Kimberly

Name:

Kimberly

County:

Piute

Zip Code:

 

Latitude / Longitude:

38°29’N 112°23’W

Elevation:

8,970 ft (2,734 m)

Time Zone:

Mountain (MST) (UTC-7)

Comments:

Kimberly is a ghost town in the northwest corner of Piute County, Utah, United States. Located high in Mill Canyon on the side of Gold Mountain in the Tushar Mountains, Kimberly was formerly a gold mining town. Originally settled in the 1890s, it lasted until 1910. Kimberly had a minor rebirth in the 1930s, but has been uninhabited since about 1938. The town is perhaps best known as the birthplace of Ivy Baker Priest, a former United States Treasurer.

Remains:

Prospectors began to strike gold in the Gold Mountain area as early as 1888. Newton Hill located the famous Annie Laurie mines here in 1891, and Willard Snyder developed the Bald Mountain Mine. Snyder platted out a Mill Canyon townsite, which he named Snyder City. A few businesses sprang up in town, but the real growth began in 1899 when Sharon, Pennsylvania investor Peter L. Kimberly bought the Annie Laurie and other area mines. Kimberly incorporated his holdings as the Annie Laurie Consolidated Gold Mining Company, which established a gold cyanidation mill here.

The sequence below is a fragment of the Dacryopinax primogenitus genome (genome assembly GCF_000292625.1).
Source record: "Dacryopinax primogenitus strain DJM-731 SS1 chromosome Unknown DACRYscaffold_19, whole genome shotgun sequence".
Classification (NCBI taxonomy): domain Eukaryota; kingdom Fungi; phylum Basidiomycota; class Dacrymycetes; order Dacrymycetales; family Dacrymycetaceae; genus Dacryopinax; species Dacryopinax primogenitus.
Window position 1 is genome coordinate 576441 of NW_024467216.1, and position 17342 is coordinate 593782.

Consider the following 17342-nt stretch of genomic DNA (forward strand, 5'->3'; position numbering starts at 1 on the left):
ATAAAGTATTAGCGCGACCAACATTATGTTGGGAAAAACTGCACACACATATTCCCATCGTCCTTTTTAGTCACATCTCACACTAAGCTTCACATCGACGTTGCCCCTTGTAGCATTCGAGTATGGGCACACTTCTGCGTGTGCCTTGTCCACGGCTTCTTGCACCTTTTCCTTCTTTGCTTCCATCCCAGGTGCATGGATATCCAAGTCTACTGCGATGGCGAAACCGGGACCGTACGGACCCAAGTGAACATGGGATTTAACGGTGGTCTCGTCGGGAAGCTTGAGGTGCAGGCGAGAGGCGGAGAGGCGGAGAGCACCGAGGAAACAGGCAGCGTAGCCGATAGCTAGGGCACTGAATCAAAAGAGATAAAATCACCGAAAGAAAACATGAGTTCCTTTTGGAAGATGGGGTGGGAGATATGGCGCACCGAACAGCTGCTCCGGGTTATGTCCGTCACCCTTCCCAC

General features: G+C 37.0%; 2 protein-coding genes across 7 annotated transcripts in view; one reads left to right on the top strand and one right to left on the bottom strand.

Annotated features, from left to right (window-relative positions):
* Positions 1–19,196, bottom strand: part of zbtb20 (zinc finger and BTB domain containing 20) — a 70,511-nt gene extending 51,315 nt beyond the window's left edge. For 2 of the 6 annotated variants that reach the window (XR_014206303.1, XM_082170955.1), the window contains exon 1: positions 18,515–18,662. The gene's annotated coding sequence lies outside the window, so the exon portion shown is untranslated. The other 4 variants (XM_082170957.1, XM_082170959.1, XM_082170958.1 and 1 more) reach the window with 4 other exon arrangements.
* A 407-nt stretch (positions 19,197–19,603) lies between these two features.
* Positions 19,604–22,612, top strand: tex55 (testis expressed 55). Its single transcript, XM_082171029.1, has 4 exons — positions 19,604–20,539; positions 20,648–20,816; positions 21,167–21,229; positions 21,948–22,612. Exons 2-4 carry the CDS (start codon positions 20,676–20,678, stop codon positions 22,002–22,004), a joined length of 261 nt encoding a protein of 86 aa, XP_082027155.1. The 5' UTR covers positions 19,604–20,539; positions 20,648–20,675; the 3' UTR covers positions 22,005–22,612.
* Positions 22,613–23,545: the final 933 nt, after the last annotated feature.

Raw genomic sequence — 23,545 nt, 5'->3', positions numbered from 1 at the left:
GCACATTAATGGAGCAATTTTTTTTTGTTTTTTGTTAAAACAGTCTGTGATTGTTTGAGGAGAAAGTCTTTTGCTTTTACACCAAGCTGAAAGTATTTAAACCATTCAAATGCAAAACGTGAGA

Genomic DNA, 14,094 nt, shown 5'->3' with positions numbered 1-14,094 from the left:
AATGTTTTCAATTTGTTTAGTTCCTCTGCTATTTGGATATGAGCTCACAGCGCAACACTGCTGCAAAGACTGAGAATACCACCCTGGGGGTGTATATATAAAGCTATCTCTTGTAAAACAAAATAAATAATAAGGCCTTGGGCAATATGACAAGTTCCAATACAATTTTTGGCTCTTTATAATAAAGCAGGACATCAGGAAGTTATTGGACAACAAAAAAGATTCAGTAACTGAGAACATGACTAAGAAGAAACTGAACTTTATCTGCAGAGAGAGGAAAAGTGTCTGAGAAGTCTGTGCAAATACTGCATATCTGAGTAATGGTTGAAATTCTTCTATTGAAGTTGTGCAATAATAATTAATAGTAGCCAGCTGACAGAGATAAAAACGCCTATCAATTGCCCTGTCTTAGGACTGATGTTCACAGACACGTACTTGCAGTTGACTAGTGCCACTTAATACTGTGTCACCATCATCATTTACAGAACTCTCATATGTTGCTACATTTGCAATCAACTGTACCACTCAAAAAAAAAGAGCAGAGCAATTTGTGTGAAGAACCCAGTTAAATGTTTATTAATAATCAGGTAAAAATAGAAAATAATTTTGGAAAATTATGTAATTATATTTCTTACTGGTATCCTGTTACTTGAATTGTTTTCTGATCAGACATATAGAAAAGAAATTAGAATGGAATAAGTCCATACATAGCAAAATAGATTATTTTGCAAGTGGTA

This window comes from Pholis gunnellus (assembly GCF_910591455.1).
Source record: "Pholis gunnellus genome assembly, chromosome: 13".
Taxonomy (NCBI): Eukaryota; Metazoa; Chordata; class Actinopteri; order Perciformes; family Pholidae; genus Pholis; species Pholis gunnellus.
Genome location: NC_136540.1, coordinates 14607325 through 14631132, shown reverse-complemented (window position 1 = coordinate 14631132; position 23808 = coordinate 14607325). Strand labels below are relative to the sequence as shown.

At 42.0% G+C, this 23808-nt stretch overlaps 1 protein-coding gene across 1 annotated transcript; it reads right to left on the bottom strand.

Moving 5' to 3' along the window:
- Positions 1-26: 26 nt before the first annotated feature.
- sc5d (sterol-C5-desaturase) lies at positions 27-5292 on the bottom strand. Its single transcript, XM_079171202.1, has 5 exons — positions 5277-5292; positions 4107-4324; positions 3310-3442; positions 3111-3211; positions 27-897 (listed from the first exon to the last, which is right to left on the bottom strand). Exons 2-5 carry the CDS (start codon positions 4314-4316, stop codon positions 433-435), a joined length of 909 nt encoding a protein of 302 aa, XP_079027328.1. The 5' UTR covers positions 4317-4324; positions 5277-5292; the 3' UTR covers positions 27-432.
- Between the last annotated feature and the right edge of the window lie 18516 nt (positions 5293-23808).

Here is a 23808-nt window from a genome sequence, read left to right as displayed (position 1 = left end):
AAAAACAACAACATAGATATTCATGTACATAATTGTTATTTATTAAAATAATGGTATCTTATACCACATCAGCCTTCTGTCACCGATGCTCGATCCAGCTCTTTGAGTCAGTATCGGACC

Established:

1890s

Disestablished:

1938

Current Status:

Kimberly’s high elevation makes it inaccessible for much of the year, but many remnants of the town are still visible. The upper part of the canyon is filled with tailings. Ruins of many log and frame buildings line the lower canyon, the skeleton of the Annie Laurie mill is still standing, and a few mine buildings are largely intact.

Remarks:

For years only a few men remained at Kimberly, doing minor maintenance. Then in 1931 a new vein of ore was opened up and a smaller mill built. The company hired some 50 men to work the mine, and Kimberly was revived. The new body of gold and silver ore was mined out by 1938; Kimberly was re-abandoned. Most of the salvageable buildings were moved away by 1942. Both Piute County and the Gold Hill Mining Company claimed ownership of the old jailhouse; after staying at Kimberly for many years it was moved to Pioneer Village, now at Lagoon Amusement Park in northern Utah.